It’s been 51 weeks since Tim Cook introduced the world to iOS 7’s "stunning new user interface." We thought then that the radical redesign of iOS would be the biggest update in the platform's history. But in some ways, we were wrong. While iOS 7 brought a massive change in aesthetic direction, it remained functionally similar to its predecessors. iOS 8, on the other hand, is a subtle but important overhaul of the most important thing about the design of Apple's mobile OS: the way you use it.

The beauty of iOS has always been its simplicity. Apple gave users a springboard of app icons and taught them to jump in and out of apps to get things done. The introduction of the App Store with iOS 2, multitasking with iOS 4, and Notification Center with iOS 5 certainly shook things up, but the core paradigm remained. Many designers, including Apple’s Jony Ive, strive to make things simple, following functionalist principles of "less is more." But by not acknowledging a shift in the way people use their devices, iOS began to feel like it was stuck in the past.

By not acknowledging a shift in the way people use their devices, iOS started to feel stuck in the past

Thanks largely to the App Store, we all use third-party apps — millions of them. We shoot and tinker in VSCO Cam, we share with Instagram, meaning something as simple as editing and uploading a photo on iOS presently means trawling through multiple applications. That’s just one example. Everyone has their own workflows, their own ways of keeping in touch with friends, sharing information, and getting things done. Apple added white space to apps and switched to cleaner fonts in iOS 7, both of which improved the overall user experience, but that improvement is lost when we’re required to jump through hoops to perform basic actions. In the meantime, Microsoft and Google have strived to put third-party apps at the center of their OSes through systems like Android Intents and Windows Charms. With iOS 8 App Extensions, Apple is finally acknowledging that its age-old concepts of user behavior needed to be brought in line with its competitors’.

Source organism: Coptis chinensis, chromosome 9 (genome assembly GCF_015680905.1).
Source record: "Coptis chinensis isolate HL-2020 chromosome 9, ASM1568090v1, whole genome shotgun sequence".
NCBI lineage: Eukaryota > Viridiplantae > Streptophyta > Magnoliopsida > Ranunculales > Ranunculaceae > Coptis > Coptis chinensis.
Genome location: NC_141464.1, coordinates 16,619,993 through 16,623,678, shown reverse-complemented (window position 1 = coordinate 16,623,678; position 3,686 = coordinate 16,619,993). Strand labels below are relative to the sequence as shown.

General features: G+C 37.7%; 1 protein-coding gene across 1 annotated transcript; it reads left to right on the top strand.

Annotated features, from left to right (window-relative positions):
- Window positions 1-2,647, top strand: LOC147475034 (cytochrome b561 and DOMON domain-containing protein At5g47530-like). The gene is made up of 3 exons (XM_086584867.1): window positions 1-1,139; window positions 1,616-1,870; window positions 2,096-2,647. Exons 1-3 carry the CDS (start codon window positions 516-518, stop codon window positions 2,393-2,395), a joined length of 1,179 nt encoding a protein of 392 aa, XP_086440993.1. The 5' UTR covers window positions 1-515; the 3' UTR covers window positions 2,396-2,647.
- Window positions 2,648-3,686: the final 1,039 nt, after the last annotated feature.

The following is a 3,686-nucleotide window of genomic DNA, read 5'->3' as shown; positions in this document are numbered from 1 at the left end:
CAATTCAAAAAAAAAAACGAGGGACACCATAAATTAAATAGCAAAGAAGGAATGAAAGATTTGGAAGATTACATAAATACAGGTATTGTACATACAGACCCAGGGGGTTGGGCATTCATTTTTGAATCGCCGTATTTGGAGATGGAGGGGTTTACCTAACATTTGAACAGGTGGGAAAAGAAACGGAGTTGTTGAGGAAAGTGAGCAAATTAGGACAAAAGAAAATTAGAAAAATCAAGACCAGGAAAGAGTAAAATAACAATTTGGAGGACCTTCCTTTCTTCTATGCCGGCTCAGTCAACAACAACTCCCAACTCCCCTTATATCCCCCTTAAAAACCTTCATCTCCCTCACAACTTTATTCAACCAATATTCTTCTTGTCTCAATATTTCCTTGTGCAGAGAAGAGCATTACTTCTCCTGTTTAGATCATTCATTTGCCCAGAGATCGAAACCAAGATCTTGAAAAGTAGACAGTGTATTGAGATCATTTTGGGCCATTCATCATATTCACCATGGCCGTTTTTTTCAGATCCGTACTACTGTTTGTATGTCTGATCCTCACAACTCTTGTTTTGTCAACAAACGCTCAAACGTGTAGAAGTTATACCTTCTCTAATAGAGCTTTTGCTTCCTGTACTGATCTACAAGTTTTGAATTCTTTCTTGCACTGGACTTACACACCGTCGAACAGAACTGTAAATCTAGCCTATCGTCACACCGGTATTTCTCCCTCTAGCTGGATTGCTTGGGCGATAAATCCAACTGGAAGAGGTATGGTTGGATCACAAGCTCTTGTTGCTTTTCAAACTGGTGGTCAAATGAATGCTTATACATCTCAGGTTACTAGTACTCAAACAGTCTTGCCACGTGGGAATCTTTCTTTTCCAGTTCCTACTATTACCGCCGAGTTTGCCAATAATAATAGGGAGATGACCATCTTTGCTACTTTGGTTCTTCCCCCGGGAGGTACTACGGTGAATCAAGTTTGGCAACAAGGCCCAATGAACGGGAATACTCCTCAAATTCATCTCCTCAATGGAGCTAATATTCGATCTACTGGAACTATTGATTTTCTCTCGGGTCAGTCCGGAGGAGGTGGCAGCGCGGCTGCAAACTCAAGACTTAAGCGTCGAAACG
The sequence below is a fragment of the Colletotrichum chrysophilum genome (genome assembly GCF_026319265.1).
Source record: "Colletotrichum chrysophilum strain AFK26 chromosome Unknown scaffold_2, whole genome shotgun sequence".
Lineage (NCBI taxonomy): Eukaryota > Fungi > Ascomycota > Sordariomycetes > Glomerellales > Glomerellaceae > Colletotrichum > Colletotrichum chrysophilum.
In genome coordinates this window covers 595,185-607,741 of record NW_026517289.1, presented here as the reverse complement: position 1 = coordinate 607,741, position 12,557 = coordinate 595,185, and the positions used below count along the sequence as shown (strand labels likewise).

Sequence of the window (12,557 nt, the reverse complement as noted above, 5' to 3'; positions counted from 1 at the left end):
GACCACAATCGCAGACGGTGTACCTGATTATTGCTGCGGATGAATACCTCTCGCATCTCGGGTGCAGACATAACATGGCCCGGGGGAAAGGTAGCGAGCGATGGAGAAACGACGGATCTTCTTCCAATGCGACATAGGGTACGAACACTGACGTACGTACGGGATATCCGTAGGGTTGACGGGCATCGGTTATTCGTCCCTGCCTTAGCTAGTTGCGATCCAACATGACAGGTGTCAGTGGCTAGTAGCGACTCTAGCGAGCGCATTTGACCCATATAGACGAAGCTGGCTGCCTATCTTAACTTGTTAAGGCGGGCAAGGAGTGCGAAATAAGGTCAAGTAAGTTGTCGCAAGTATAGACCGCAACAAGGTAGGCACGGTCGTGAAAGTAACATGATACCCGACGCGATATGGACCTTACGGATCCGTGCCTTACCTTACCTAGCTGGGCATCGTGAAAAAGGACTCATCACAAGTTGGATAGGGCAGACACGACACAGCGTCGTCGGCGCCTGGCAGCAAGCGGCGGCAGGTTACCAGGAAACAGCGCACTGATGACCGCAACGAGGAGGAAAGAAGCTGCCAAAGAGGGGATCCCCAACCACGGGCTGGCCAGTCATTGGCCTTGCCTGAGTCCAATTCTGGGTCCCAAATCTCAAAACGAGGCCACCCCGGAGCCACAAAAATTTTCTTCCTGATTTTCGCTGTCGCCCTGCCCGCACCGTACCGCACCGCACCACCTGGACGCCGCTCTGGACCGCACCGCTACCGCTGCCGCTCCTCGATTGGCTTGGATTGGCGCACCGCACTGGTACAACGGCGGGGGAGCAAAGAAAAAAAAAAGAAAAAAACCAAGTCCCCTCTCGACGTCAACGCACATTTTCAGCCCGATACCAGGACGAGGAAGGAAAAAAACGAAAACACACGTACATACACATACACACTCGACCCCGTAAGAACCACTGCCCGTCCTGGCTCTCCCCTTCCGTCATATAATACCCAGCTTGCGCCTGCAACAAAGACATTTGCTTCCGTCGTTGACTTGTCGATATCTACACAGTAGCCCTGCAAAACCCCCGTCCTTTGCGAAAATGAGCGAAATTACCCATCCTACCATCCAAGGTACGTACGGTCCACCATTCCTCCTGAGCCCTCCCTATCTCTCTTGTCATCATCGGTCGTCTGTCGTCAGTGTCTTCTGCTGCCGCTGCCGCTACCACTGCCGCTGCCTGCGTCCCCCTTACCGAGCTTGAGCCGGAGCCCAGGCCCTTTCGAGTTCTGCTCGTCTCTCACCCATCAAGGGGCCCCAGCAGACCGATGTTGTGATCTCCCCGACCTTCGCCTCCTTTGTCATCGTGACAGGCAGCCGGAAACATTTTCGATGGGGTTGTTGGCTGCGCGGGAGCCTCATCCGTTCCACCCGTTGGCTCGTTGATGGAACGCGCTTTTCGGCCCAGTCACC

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Third-party apps like Waterlogue and VSCO Cam can offer their filters within other apps.

App Extensions allow apps to interact with one another. This interaction can be as simple as editing a photo with VSCO Cam filters before sharing it — without leaving the Photos app — or as complex as translating a webpage in Safari using a third-party app like Bing. Extensions can also allow apps to act like widgets, letting users bid on an eBay auction or like an update on Facebook directly from the Notification Center. Apple is yet again taking simple ideas that can be found in Android and elsewhere and remixing them with aplomb.

Sharing information between apps is one of the cornerstones of the Android experience, and bringing that to iOS in an intelligent way will truly change the way you use an iPhone or iPad. This appropriation of features has been going on for years, and can be found elsewhere in Apple’s latest update, with third-party keyboards lifted from Android, self-destructive messaging from Snapchat, and better threaded conversations from WhatsApp finally coming to iOS 8.